First, God sends people before he sends you and usually those are people you will never know or have a clue were ever sent. I cannot tell you how many times I have reached out to someone where there wouldn’t have been success if God had not first sent someone to that person other than me prior to my arrival. I know that is like praying a prayer you believe must have been answered before it was prayed but I think that is what makes it a prayer of faith. If someone harvests it there must have been someone to have first sown and someone who has already done the watering.

Second, I think you can only pray for God to send someone before you finally decide to take action yourself. This is why I get people who are interested in evangelism but are too afraid to study with someone to first start by praying for the lost. You can only pray they be reached so long before you get convinced that it is you who needs to make the attempt to reach them.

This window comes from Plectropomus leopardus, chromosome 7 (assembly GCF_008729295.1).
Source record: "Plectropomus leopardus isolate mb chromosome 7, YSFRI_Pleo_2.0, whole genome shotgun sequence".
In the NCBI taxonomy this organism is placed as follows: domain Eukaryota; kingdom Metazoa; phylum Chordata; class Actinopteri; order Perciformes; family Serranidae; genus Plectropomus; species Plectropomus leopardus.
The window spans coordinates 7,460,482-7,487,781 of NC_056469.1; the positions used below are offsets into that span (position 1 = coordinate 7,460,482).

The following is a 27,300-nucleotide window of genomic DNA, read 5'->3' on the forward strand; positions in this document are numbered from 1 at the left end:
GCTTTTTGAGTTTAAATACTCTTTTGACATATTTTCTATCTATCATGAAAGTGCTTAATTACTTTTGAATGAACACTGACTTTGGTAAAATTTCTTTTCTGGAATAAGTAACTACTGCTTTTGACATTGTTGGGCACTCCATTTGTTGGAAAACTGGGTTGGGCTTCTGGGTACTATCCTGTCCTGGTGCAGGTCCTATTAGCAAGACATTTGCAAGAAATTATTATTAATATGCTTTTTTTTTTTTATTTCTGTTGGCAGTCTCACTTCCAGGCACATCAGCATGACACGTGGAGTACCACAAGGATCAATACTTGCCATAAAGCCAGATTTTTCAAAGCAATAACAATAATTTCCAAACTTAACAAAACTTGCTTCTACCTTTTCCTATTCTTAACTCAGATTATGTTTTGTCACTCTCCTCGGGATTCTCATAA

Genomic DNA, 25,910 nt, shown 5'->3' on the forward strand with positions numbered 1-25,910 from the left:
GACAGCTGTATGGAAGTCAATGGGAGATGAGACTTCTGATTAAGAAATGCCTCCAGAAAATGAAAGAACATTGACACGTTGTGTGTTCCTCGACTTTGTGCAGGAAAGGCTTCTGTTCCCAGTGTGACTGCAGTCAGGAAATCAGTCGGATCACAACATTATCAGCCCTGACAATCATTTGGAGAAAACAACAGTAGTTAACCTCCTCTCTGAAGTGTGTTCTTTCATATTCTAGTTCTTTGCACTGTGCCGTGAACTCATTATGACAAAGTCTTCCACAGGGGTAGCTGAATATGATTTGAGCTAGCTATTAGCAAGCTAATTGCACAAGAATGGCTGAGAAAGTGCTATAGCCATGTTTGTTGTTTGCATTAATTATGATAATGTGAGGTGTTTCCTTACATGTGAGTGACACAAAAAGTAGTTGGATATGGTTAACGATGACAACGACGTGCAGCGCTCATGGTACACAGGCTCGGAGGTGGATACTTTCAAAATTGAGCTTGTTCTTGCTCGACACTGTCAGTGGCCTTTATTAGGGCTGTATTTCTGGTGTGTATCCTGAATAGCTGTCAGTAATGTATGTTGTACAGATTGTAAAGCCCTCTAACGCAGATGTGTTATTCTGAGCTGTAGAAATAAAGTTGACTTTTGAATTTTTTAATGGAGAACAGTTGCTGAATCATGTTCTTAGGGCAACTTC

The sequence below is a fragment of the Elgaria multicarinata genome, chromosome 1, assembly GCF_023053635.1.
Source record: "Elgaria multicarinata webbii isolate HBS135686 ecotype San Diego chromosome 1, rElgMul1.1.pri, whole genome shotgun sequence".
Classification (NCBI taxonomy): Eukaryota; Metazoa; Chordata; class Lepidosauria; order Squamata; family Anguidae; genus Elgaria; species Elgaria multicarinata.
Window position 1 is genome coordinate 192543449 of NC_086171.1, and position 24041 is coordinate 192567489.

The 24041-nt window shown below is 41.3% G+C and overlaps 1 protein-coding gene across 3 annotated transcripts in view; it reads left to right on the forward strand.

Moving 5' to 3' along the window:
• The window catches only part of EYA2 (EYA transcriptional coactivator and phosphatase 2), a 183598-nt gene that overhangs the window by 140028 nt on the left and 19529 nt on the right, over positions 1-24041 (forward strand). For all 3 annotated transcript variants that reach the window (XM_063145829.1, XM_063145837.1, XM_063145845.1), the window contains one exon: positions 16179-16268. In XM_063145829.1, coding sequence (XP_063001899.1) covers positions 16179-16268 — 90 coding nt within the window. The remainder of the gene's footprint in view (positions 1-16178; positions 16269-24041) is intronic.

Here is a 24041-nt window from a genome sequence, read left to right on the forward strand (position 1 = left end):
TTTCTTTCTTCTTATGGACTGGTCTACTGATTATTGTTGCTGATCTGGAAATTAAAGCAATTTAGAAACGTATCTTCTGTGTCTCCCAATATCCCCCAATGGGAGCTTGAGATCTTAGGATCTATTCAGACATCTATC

What would happen if we prayed this prayer? Why is that even a part of the story because Jesus is in the process of directly sending those he tells to ask it. Isn’t it answered by their going or is something else going on?

Last, notice whose field it is. It is “his harvest field.” God is sending us to places he already possesses. It is all His. We are His. They are His. Everything is His. Because of that we can pray and go with freedom and boldness because we do so with a recognition that it is not just others who go before but God himself as well.

Rekindling our evangelistic spirit starts with prayer. The going will follow.

I have done an awful lot of really cool things in the name of evangelism in an effort to tell people about Jesus. I worked with a church that put our information on those coupon cards that travelling baseball teams sell and we told our members to give them away to everyone you see in the grocery store, or your place of business, or the gym. We thought that every time someone used that card they would see our information.

I had a friend introduce me to QR codes, those little boxes on the sides of products like vacuum cleaners and fishing bait. We designed a page on our website that invited people to our church and told them about us, and about Jesus. We put the code on white business cards and put them everywhere, from bathrooms in the mall to doctors offices.